WHILE we can’t travel to see wildlife at the moment, I’ve been reminiscing about the time I watched a black grouse lek for inspiration for a painting.

This spectacular courtship display is taking place on the Yorkshire Dales now and it is worth putting on your list of things to do in the future.

The annual courting ritual really is spellbinding, if at times a little comical. It involves male black grouse charging around in circles, their tails fanned and erect, making a loud continuous bubbling sound like remote-controlled toys on the blink.

Every now and then they jump up in the air and call out, before spreading out and drooping their wings to circle again.

The females meanwhile strut nonchalantly through the commotion, occasionally fanning their tail feathers to flirt with a male.

Black grouse will use the same spot to display over many years. In Hawes in the Dales a local contact helped me find one and gave me permission to use his hide to photograph it.

Black grouse gather early in the morning for their communal courtship display and I agreed to meet my guide at 4.45am.

I followed him up a stony track and up into the clouds that hung over the moor.

It was a bitter 3°C and the wind blew so hard I was nearly swept off my feet as I got out of the car.

It was still dark and it was only with the help of my guide’s headlights that I could make out a canvas hide, braced against the wind. The guy ropes were taut and the pegs had been weighed down with boulders to keep the hide from flying off.

I clambered inside and had just got my camera onto the tripod when I heard the unmistakeable “tcheway” call of the black cock, shortly followed by another one. The call sounds a bit like a tyre being let out. Before long I could see seven male birds, their white rumps glowing in the gloom.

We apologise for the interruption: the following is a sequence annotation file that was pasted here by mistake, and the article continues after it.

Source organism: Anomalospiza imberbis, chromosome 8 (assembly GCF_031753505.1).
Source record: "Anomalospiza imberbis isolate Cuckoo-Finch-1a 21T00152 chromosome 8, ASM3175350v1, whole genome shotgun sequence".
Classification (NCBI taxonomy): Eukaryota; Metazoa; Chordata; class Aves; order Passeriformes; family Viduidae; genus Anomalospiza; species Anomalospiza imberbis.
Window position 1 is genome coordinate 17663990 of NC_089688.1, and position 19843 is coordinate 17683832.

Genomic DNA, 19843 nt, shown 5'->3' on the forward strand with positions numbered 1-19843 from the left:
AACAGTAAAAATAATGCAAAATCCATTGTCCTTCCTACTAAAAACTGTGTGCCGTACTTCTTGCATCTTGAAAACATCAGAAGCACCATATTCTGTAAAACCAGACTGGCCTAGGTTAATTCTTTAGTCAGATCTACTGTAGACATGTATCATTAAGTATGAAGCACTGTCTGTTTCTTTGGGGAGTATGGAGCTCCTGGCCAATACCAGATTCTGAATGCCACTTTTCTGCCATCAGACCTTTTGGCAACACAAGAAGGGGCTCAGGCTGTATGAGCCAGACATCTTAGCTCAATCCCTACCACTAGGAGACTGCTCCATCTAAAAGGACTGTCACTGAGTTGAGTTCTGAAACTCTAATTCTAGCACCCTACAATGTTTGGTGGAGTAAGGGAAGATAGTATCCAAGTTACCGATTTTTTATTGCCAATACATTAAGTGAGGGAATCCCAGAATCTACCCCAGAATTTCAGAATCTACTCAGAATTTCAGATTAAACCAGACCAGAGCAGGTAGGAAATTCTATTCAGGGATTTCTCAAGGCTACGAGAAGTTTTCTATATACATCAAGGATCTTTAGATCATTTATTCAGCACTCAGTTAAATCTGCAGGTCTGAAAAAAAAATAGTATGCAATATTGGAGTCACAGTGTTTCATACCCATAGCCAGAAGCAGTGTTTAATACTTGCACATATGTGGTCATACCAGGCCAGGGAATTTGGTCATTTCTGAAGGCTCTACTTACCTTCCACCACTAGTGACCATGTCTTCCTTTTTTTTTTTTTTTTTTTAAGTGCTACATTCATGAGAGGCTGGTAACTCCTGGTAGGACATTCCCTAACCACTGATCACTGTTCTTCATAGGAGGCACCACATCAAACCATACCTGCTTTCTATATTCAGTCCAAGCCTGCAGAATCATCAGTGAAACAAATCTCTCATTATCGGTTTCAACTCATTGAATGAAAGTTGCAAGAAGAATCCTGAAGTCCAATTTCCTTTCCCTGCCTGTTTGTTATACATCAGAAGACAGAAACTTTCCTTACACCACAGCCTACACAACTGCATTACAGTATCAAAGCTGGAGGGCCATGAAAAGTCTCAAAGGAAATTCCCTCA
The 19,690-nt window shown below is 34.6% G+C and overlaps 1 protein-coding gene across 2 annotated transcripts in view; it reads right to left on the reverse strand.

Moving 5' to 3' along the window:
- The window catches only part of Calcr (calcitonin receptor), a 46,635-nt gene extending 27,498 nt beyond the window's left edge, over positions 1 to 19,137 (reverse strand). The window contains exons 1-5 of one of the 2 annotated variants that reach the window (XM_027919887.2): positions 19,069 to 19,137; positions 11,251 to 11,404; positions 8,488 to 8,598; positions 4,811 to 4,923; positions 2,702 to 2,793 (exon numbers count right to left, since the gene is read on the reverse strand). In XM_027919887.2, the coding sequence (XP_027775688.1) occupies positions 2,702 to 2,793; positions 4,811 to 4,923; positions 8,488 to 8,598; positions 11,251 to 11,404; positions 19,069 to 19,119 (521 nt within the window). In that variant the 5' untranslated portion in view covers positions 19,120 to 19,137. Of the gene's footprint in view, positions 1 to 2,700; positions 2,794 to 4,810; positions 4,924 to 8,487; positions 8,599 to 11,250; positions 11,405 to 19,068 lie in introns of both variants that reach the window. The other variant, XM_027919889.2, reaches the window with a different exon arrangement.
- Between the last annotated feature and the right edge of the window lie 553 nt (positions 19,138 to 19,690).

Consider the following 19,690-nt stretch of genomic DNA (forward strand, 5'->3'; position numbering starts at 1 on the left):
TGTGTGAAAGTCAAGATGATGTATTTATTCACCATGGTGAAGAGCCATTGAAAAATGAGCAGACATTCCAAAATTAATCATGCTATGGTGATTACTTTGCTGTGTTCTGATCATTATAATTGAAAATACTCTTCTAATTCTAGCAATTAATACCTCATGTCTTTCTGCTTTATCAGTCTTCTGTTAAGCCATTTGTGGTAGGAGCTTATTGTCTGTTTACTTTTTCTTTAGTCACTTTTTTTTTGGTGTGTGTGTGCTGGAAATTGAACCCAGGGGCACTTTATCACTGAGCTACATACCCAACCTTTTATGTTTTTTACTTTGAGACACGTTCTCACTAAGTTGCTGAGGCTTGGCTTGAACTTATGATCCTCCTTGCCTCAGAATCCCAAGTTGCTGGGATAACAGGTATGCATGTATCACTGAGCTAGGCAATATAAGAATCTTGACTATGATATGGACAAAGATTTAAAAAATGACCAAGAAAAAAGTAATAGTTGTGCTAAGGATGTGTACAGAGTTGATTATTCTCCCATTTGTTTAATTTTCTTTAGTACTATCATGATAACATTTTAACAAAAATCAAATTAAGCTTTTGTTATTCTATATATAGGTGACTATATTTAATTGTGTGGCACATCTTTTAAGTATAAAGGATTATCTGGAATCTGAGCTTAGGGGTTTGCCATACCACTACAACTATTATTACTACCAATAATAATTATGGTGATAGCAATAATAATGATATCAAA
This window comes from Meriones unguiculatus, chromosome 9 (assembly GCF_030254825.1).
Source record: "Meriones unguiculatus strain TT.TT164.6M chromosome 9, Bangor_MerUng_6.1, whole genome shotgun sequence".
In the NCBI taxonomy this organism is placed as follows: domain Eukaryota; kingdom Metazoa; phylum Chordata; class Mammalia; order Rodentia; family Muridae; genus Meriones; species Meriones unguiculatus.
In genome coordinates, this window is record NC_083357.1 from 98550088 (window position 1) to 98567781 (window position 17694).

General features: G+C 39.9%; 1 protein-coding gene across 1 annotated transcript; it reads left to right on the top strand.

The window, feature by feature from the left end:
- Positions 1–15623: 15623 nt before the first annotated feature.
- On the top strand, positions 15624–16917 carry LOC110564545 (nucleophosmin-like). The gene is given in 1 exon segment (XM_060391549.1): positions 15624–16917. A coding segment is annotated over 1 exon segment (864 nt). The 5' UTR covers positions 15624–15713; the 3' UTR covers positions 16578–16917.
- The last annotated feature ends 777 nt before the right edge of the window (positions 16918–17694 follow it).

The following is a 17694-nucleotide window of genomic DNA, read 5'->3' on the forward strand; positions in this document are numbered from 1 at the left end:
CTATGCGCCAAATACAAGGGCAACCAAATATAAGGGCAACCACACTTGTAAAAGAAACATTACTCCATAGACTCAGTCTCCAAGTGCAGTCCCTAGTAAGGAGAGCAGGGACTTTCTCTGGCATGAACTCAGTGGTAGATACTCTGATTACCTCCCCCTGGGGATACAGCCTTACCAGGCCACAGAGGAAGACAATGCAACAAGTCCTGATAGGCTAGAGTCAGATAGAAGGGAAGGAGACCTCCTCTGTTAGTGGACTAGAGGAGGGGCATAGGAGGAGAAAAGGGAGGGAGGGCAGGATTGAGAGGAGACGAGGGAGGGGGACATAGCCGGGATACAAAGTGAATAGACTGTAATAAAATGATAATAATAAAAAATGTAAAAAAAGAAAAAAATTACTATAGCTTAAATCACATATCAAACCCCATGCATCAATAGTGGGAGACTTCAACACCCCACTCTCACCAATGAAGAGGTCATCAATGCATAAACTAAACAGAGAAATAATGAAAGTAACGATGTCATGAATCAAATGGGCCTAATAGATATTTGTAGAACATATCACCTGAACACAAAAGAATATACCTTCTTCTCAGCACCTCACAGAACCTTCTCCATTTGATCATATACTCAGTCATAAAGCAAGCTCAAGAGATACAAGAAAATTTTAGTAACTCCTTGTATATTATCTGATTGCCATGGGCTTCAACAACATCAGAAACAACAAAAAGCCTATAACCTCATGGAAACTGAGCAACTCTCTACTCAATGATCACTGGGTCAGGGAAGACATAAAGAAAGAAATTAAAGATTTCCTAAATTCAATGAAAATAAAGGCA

As dawn approached, the noise climaxed. A hen was on the horizon. She wandered through the lek, casually inspecting each male. Fights broke out as the males tried to impress her.

She sauntered nonchalantly among them before wandering to the edge of the lek to watch as another female arrived on the scene – the females like to take their time before picking out the fittest and strongest male.

It was a great morning, but by 8am all the action was over and the grouse wandered off to feed. Once their tails are back down and no longer fanned they look like an entirely different species, in fact more like you would expect a grouse to look.

The next day the weather was so appalling that I didn’t go to the lek, but the day after I headed to the spot, despite the wind and rain that hammered against my windscreen. By 7am the weather had improved a bit and I got some quite good shots but not the pictures I wanted.

On the fifth day of the trip, I woke even earlier than usual, drew back the curtains and looked out of the window. I could see the stars twinkling brightly, promising a clear day at last.

As I got into the hide it was still dark and windy. The black cock arrived at 5am and started to lek, but as the sun came over the hill a short-eared owl flew by. There was an explosion of whirring wings and in an instant all the birds were gone.

Luckily they reappeared 20 minutes later and started their performance again.

The sun on their backs brought out an iridescent sheen to their feathers. But again by 8am they were off.

I was due to travel back home on Saturday and decided to give it one last go that morning. Again there was not a cloud in the sky but for the first time all week the wind had dropped.

As I waited in the hide in the dark I could hear the haunting call of curlews ringing out across the moor followed by the signal whistle of a golden plover. As the black cock arrived and also began to call, I knew this would be the morning I had waited for.

The photographs I took became studies for two new paintings of a courtship that looks more like the dance of a tropical bird than a grouse on a bleak windswept moor in the North of England.